We got there somewhere around midnight. I was exhausted. They took her for some bloodwork and there we sat in the room, waiting. That's when this picture must have happened. I had hoped that they'd just pump her with an anti-nausea med and let us take her home. I mean, I knew enough to be worried, obviously, but I just didn't know the extent of what was going on. 

    When they came back, they told us that she had pancreatitis, and that her kidney values were extremely high. They wanted to keep her overnight and give her anti-nausea meds and rehydrate her, see if they could get anything to come down. So much, all at once. I agreed to it, but I can't say that I exactly knew what was going on. 

    Something like six hours later, we were back to pick her up. Take her to your regular vet immediately to continue treatment. We weren't able to make any progress with her. My heart started to sink. When they carried her out to us, her ears didn't flick back, and she didn't reach out for me in excitement. She just stared blankly at us. That's when, deep down, I knew she wasn't going to pull through. 

    We took her to our regular vet right away. As we sat in the waiting room with her, Chasing Cars played over the speaker. 

    If I lay here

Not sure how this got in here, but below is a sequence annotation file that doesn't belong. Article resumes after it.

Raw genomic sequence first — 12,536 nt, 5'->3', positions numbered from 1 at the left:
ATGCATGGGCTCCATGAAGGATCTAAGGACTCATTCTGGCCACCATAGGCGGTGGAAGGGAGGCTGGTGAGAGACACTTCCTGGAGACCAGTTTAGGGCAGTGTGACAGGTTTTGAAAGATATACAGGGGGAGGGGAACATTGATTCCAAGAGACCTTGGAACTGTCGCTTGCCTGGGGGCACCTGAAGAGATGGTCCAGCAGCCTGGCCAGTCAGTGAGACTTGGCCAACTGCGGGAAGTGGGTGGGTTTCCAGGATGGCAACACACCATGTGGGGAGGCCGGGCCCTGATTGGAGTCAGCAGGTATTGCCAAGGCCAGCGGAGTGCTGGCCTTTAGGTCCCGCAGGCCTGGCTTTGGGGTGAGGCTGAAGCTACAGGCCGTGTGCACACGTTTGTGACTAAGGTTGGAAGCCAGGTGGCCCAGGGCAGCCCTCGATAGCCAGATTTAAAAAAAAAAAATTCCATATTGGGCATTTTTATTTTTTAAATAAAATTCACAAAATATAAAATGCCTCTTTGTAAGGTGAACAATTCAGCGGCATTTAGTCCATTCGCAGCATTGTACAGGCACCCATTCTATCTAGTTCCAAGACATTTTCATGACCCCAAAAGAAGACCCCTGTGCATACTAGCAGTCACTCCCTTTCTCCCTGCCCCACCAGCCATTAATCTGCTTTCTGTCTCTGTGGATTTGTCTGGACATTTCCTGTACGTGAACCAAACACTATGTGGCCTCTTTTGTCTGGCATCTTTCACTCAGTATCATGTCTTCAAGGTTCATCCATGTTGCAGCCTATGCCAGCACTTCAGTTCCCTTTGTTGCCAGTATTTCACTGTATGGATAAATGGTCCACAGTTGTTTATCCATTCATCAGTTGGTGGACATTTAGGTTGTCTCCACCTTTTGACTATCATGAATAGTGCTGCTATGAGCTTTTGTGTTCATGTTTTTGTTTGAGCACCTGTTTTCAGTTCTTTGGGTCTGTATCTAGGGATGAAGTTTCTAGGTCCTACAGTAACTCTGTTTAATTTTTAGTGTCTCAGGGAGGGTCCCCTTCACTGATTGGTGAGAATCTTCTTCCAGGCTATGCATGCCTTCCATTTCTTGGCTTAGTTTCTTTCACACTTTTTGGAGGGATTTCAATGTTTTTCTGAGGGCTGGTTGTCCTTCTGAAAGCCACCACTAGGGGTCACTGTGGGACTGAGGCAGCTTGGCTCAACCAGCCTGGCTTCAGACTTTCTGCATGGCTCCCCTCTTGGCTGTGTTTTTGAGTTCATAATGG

If I just lay here
    Would you lie with me and just forget the world?

    The vet told us before they took her that, based on the emergency vet's report, things didn't look good, and to prepare ourselves. As expected, there was nothing they could do for her. Heart failure was weakening her body, her body was having a reaction to the lasix and tearing up her kidneys, and the pancreatitis just tipped it over the edge. They couldn't treat two of those things without making the third worse. 

    Ten months later, here's what I wish I had done differently in all this:

    - Taken her to the emergency vet sooner, or to the regular vet. I don't think it would have changed the outcome - once her body gave out, it just flat gave out. But maybe she could have been a little more comfortable. 

    - Asked our vet if we could pick her up right away once they told us there was nothing they could do. They called us at 2 or 3 in the afternoon and told us we could pick her up at 5:30. I wish I had asked if we could have just gone then. I didn't think there was a real point to keeping her there, and I wanted every minute with her. I wish I had just asked.

    - Asked if I could have held her the day she died. We laid out a blanket for her and everything happened on the little exam table. I was so exhausted (I hadn't had more than a couple hours of sleep at a time in about three days) and so overwhelmed that I just let them go about it. I wish I had asked if I could have held her as she died. I was right there and talking to her and petting her, but still ... I wish she'd been on my lap. I realize it doesn't matter. It doesn't change anything.